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Over the last few weeks I’ve done something like three reviews for Strange Horizons and two for SF Site, so I’ve not really had occasion to write much about books here. But as we were going to the Utopia Conference (about which more elsewhere) on Friday and Saturday, I took the opportunity to read one of the utopias I didn’t know before. Though I have to say that reading it is not such a big deal, since it occupies only about 20 pages of Three Early Modern Utopias (Oxford, 1999).

Henry Neville’s Isle of Pines (1668) has a quite extraordinary history. In June 1668 an anonymous pamphlet was published which purported to be the story of George Pine who, in the late 1590s, was shipwrecked on an unknown island off Madagascar with four women (two servants, his master’s daughter, and a slave woman). It is the story of how, with their willing involvement, he produced a progeny of thousands by the time he was in his 80s. A month later a second pamphlet appeared, which was the story of Cornelius Van Sloetten, a Dutch mariner who happened upon the Isle of Pines, met George’s descendants, and helped to put down a revolt. A couple of weeks after that, in late July or early August 1668, a new pamphlet put these two stories together (van Sloetten’s manuscript forming a framing narrative around Pine’s story) with a couple of short letters from a real Dutch dissenter added. It seems to have been readily known that the author of this work was Henry Neville, one-time MP, prisoner in the Tower, exile, and notorious hoaxer, but he never officially put his name to it. The central story of George Pine was widely disseminated throughout Europe (and a lot of people appear to have taken it as true), and there are still modern critics who refer to this section alone in their discussions of the Isle of Pines.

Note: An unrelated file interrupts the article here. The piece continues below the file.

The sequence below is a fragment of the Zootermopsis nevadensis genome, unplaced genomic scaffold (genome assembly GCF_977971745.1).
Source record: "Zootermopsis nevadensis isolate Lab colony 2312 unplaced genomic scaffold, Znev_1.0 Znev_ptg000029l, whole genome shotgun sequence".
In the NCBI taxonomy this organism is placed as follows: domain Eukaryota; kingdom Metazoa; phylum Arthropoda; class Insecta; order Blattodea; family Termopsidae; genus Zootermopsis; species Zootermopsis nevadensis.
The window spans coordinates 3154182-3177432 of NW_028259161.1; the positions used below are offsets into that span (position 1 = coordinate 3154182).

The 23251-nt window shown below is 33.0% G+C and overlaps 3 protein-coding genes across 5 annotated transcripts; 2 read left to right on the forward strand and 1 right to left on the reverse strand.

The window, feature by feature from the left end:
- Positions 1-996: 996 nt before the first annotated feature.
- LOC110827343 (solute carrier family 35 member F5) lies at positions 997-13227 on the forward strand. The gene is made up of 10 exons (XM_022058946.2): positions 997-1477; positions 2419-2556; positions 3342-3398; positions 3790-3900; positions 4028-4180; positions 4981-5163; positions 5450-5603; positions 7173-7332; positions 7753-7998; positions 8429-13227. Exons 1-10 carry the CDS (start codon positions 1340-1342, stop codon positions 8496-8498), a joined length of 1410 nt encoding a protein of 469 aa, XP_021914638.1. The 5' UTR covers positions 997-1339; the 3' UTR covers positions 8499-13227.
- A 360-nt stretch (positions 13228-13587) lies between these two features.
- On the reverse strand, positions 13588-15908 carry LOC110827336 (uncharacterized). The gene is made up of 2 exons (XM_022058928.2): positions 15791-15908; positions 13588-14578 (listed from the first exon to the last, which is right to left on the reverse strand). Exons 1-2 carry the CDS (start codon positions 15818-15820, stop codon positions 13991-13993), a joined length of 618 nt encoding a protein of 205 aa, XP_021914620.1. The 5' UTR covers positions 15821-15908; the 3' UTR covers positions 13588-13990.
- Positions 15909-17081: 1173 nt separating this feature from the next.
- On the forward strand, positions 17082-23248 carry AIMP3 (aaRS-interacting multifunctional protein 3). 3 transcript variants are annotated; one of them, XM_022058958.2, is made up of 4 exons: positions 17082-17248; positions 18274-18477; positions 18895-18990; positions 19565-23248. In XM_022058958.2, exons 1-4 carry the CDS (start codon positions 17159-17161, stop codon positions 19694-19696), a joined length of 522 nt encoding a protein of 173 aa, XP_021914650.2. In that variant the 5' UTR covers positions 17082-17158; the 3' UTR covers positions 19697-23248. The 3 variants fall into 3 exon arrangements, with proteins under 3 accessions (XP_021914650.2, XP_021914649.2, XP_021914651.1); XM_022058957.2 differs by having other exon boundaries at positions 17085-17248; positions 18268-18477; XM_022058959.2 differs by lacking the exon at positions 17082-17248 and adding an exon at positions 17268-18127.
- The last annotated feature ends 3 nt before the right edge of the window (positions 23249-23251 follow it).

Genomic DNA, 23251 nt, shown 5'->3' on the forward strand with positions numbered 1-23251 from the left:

This is a book where practically all the critical attention has been focussed on its sexual content. It has been described as a ‘pornutopia’, and every comment I have seen on the book notes that ‘Pines’ is an anagram of ‘penis’. And yet, there is nothing in the book to make any reader blush. Coming from Charles II’s most libertine era, a time when explicit sexual descriptions were included in the poetry even of churchmen like John Donne, it strikes me as remarkably tame. George says how he takes the two servant women to his bed, at first secretly then openly; then he tells us his master’s daughter wants more of the same; then he says that the black slave comes privily to him at night. And that is the extent of the sexual explicitness. And yet it sold like hot cakes as a dirty book.

Actually, what it is clearly, when you read the whole thing with it framing narrative in place, is a ferocious satire on the libertine age and how it has sapped the moral will and effectiveness of English settlers in contrast to the matter-of-fact Dutch. It is also witty, sly, and a delightful contrast to the rather earnest works that accompany it in this volume, More’s Utopia (1516) and Bacon’s New Atlantis (1625).

First published at Livejournal, 11 December 2005.

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